Many people learn about sex as an act between a heterosexual cisgender couple, in which the man inserts his erect penis into the woman’s vagina and thrusts until he reaches climax. The cultural concept of “virginity” is an extension of this limited idea, in which a person is believed to no longer be a virgin once they’ve experienced vaginal intercourse.
This definition of sex excludes the experiences of many queer people, gender nonconforming people, folks with disabilities, and those for whom intercourse just isn’t all that enjoyable. It prioritizes the most conservative definition of sex, one that says the ultimate aim is reproduction, and not pleasure, intimacy, or self-expression.
“Outercourse” refers to sexual activity beyond intercourse, and can include kissing, massages, grinding and other external stimulation, sex toys, and dirty talk. Some might treat outercourse as a form of foreplay to the main event. On the other end of the spectrum, some people who practice abstinence might see outercourse as an exception to “regular” sex. Yet for many people, outercourse on its own is sex.
What “counts” as outercourse?
There is some debate about whether or not other forms of penetration, such as digital penetration (i.e. fingering), the use of insertable sex toys (i.e. dildos and strap-ons), or oral sex (i.e. fellatio and cunnilingus) count as outercourse. In most contexts, these distinctions are arbitrary. Are you comfortable with the sex acts taking place? Are you communicating with your partner[s]? Are you having fun? That’s what matters. Outercourse can be a useful term to know when exploring your sexual desires, but this isn’t school and you won’t be quizzed later.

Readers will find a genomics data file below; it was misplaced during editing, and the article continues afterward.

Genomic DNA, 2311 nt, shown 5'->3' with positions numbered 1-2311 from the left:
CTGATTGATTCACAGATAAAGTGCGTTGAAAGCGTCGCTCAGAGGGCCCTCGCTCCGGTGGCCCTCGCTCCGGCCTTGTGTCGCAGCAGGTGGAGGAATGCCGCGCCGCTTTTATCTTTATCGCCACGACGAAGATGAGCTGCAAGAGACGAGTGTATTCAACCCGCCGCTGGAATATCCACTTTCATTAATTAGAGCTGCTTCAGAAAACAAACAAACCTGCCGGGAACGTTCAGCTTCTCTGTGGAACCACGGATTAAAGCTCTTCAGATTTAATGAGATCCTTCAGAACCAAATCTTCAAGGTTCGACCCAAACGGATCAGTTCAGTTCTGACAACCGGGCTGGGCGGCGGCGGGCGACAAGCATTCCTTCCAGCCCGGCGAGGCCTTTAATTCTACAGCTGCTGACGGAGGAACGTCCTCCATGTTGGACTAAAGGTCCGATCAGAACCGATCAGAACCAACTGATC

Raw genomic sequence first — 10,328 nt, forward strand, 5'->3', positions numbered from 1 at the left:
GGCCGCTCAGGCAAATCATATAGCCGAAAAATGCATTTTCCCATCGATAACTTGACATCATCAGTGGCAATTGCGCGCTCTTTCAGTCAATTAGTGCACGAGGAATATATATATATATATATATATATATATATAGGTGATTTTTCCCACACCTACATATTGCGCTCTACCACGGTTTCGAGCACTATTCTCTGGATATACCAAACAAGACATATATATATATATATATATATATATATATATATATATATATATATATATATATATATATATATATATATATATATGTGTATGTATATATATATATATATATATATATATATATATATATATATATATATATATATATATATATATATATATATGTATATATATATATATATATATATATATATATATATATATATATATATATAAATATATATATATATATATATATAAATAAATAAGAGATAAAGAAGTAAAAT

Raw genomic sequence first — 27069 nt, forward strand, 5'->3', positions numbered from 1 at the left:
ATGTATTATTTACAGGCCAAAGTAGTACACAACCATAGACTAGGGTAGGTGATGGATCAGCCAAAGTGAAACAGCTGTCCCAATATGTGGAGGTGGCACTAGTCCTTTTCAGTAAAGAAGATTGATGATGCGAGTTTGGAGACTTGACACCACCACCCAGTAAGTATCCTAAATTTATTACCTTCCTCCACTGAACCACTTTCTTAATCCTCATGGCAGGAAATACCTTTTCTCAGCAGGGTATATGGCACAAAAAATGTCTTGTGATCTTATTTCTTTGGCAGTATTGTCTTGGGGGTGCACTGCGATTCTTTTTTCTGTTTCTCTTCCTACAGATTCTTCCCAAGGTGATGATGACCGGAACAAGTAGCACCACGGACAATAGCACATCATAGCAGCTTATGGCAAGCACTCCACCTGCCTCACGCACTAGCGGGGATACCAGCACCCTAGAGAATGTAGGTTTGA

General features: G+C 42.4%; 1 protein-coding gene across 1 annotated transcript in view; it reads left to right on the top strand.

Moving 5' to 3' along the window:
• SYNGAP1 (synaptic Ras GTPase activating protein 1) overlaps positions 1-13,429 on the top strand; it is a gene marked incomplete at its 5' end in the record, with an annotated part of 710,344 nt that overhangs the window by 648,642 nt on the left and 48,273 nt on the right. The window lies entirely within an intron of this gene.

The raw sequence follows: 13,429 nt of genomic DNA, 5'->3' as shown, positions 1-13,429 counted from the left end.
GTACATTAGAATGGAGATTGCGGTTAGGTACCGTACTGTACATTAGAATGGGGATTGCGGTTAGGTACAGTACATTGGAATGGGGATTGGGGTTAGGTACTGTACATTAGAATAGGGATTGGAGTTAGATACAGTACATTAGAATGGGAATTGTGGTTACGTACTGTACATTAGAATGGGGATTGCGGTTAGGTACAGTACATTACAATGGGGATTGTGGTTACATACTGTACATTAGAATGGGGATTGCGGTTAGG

A study found that 81.6% of women don’t orgasm from intercourse alone. Orgasms, of course, do not need to be the central focus of sex, but they are certainly nice to experience. The same study found that 36.6% of women require clitoral stimulation to achieve orgasm, either through touch, toys, or oral.
There are other erogenous parts of the body that are left out during vaginal intercourse. Every body is different, literally. Some erogenous parts of the body include the nape of the neck, earlobes, breasts, nipples, upper thighs, the prostate, feet, armpits, and/or the lower belly. Spend some time by yourself or with a partner exploring what feels good.
Outercourse is a preferred method of sex for many people who want to avoid pregnancy but don’t have access to birth control, or for those who are concerned about the spread of STIs. There is still a risk of transmission during other forms of sex; some STIs can be transmitted through skin-to-skin contact or through bodily fluids. Regular screening for STIs (i.e. every year or with every new partner) is recommended. You can also use the barrier method (i.e. condoms and dental dams) for oral sex.
During the pandemic, a lot more people started to experiment with long distance forms of intimacy, such as phone sex, video chatting, and sexting. These proved to have benefits even once it was deemed safe to get within six feet of each other; there is an appeal in having sex with a stranger without having to leave the comfort and safety of your apartment, or in expressing things over text that you might not have the nerve to say in person. Feeld facilitates virtual sex through the introduction of Cores, which allows users to make connections all over the world.
Outercourse is an almost necessary part of group sex, sometimes for practical reasons (it can be physically impossible for every present hole to be filled, though god bless you if you try). It can be helpful for emotional escalation; perhaps you and your partner are new to threesomes, and while the thought of watching them with someone new is exciting, you aren’t quite ready to watch them have sex with someone else (or vice versa). Kissing, fondling, or otherwise a stimulating a person who is being fucked can be hot, as can performing oral sex on one person while being penetrated by someone else.
Many kinks don’t involve intercourse at all. Instead, the focus is on experiencing different physical sensations, or the mental aspect that comes with power exchanges. In BDSM, the main events can include (but aren’t limited to) spanking, bondage and restraints, humiliation, edging, orgasm denial, and forced chastity. Dollification foot worship, cucking, role playing, exhibitionism, voyeurism, and other kinks are about reinventing what sex can look and feel like.